Secret Intelligence Documents Discovered in Libya
Files Show Intimate Relationship Between CIA, MI6, and Libya
September 9, 2011
Gaddafi’s former intelligence chief, Musa Kusa, speaks during a news conference in Tripoli, Libya on March 7, 2011.
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HRW emergencies researcher Sidney Kwiram speaks to the BBC as she uncovers dead bodies near Muammar Gaddafi's Bab al-Aziziya compound and evidence of executions in Tripoli.Among the files were documents confirming that both the US Central Intelligence Agency (CIA) and the United Kingdom’s MI6 sent terrorism suspects to Libya for detention – despite Libya’s notorious record for torturing prisoners.
Human Rights Watch discovered in Tripoli tens of thousands of archived documents containing evidence of crimes – such as the US and UK governments’ complicity in torture – committed during Col. Muammar Gaddafi’s rule.
The documents were found in the office of Musa Kusa, Gaddafi’s former intelligence chief. We viewed several hundred documents and photographed about 300, but didn’t remove any. We have been working with Libya’s National Transitional Council (NTC) to secure the building, keeping the documents safe so they can be used as evidence in court. We continue to scour Tripoli for more documents, trying to ensure that archives are secure.
Among the files were documents confirming that both the US Central Intelligence Agency (CIA) and the United Kingdom’s MI6 sent terrorism suspects to Libya for detention – despite Libya’s notorious record for torturing prisoners.
The CIA communications that we saw were drafted while George W. Bush was president and included information like flight schedules and lists of questions to be asked of suspects. They also established that the CIA sent agents to interrogate suspects in Libyan custody.
This confirms Human Rights Watch’s earlier findings of US and UK complicity in the torture of suspects in foreign countries, published in 2004. The US says it has not transferred any detainees to Libya since 2007.
The files we reviewed included details of at least four renditions, including that of Abdul Hakim Belhaj, former leader of the Libyan Islamic Fighting Group and now rebel military commander in Tripoli. The group sought to overthrow Gaddafi in the 1990s and played a major role in the current revolt.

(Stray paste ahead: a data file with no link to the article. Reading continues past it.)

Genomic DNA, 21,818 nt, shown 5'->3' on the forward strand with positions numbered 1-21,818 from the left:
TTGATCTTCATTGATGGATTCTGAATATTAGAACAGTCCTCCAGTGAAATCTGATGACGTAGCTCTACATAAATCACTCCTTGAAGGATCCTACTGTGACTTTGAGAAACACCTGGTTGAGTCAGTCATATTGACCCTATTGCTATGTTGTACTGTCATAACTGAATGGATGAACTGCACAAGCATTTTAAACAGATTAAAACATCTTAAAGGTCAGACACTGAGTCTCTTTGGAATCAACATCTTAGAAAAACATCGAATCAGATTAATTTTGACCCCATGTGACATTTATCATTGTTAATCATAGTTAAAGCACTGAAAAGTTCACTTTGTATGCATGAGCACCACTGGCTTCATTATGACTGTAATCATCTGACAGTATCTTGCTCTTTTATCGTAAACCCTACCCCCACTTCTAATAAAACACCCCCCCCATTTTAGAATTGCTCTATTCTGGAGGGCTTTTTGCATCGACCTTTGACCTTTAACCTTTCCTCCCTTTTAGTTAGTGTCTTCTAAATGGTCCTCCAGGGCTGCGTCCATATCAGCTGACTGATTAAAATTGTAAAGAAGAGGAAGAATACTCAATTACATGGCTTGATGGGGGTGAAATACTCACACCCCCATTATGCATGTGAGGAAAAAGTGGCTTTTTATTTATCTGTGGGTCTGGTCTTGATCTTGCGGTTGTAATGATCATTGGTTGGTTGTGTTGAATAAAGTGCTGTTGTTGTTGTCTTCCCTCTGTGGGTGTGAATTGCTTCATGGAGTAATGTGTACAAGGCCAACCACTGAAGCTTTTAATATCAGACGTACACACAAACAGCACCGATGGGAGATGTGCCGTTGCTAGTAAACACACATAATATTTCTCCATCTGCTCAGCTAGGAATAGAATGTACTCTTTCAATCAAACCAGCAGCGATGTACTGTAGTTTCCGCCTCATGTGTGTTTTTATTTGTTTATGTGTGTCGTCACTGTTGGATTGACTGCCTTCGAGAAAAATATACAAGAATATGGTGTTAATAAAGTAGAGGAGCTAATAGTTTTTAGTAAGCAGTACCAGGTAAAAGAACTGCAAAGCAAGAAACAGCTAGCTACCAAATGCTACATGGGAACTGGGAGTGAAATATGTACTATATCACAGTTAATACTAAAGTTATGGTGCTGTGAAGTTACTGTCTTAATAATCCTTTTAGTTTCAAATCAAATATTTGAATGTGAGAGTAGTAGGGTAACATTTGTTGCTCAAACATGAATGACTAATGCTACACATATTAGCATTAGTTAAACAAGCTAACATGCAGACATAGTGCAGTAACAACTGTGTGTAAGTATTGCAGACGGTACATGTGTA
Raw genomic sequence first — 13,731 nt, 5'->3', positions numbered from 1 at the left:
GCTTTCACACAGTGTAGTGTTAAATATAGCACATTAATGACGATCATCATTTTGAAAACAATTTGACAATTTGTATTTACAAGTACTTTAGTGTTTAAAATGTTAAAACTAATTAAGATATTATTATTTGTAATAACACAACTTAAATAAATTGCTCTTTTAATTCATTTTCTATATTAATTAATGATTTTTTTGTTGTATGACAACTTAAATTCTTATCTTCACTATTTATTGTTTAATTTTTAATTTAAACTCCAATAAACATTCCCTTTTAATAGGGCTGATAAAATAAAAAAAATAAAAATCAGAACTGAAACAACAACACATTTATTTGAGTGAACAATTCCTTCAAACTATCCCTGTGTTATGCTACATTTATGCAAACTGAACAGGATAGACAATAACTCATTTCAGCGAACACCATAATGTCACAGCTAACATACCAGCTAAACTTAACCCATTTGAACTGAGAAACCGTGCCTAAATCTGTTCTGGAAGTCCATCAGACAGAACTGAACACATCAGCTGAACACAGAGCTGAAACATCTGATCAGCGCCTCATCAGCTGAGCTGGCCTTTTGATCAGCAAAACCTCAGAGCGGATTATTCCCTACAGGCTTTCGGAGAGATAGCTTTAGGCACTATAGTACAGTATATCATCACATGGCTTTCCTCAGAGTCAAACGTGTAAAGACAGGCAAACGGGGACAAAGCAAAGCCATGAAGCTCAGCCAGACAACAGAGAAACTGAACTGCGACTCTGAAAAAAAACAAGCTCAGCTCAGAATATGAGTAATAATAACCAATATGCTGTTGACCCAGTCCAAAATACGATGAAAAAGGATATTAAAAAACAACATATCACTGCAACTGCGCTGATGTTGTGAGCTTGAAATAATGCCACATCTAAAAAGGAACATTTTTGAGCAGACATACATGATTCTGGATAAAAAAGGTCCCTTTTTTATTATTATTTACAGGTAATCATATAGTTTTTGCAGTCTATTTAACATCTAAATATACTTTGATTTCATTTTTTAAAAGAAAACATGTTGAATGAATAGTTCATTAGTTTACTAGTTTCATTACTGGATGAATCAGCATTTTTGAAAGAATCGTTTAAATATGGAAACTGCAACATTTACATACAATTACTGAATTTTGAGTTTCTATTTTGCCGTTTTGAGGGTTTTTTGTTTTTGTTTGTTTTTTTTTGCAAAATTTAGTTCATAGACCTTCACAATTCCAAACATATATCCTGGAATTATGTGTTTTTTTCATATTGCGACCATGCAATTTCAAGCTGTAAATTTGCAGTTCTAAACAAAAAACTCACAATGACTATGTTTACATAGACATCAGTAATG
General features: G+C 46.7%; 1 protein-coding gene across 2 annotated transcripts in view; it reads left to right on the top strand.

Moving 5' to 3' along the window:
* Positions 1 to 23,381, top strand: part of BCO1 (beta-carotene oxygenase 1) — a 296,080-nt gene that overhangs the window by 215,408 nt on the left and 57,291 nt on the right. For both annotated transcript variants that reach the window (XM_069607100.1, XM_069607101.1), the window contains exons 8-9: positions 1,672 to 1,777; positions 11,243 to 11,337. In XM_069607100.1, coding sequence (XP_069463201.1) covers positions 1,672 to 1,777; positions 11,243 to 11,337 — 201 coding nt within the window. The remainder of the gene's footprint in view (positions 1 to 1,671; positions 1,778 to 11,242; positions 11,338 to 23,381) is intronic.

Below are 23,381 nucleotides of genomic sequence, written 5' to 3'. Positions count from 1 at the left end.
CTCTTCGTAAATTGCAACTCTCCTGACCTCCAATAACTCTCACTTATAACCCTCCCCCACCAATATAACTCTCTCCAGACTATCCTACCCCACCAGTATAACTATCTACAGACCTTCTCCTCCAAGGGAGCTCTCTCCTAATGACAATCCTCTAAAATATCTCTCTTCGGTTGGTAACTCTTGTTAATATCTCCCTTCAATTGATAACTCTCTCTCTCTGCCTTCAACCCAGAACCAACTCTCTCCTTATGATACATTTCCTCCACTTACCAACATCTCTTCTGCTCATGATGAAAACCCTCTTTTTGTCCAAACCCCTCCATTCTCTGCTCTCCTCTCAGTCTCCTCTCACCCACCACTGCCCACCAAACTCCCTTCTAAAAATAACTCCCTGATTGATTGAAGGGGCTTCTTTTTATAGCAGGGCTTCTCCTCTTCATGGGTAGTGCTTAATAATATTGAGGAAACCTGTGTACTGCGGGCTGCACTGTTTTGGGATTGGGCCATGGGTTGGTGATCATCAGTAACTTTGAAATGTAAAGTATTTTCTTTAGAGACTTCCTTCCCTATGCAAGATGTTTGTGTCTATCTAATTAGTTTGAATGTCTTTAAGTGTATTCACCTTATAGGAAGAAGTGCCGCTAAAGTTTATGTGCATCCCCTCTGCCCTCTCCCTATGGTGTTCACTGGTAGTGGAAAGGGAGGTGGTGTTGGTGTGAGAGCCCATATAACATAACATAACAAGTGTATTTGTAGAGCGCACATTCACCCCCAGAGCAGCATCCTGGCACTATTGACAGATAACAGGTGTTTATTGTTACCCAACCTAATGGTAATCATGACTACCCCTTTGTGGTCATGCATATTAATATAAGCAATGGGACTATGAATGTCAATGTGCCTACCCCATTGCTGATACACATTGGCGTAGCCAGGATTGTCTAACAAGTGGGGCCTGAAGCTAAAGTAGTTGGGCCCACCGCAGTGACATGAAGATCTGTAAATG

During a mission to Libya in 2009, Human Rights Watch interviewed Belhaj. At the time, he was in Abu Salim prison, where Gaddafi locked away political prisoners and the site of a notorious 1996 prison massacre. It was also where Libya detained many of the prisoners transferred by the CIA. Belhaj said that he and his pregnant wife were detained in Malaysia in 2004, then rendered to Libya. He said CIA agents interrogated him about alleged ties to al-Qaeda – ties he denied – and beat and hung him by his limbs on a wall.
Diplomatic assurances and the UK "Detainee Inquiry"
An analysis of the documents viewed by Human Rights Watch reinforces the need to end the policy of relying upon “diplomatic assurances” by governments that torture that they will treat prisoners transferred to them humanely. At least two of the documents – one involving Belhaj – show that the US sought assurances that Libya would respect the rights of rendered suspects. But it is inconceivable, given the Gaddafi regime’s record of torture – acknowledged by the State Department – that the US government took these assurances seriously.
Before these documents were discovered, the British government had announced an inquiry into whether the UK security services was involved in the rendition and torture of detainees, held in other countries, in the aftermath of Sept. 11. The “Detainee Inquiry” will look at known allegations of British complicity, including in Guantanamo and Pakistan, as documented by Human Rights Watch. After the discovery of the Libya documents, the Detainee Inquiry said it would examine the allegations on Libya.
Human Rights Watch had long called for such an inquiry. But the UK government has forced the inquiry to accept restrictions on publication of documents and witness participation that make an effective inquiry almost impossible. The final decision to release secret intelligence documents to the public will be made by the government, not an independent judge, and the security services will give evidence behind closed doors with no chance for real questioning by victims or human rights groups.
It is highly unlikely the government would ever have agreed to the publication of the deeply embarrassing documents found in Tripoli. Victims and human rights groups that are best placed to help identify missing documents for the inquiry will have no idea what the gaps are and will be unable to effectively to challenge the official version of events. And without full public knowledge of what transpired, it will harder to prevent these abuses from happening again.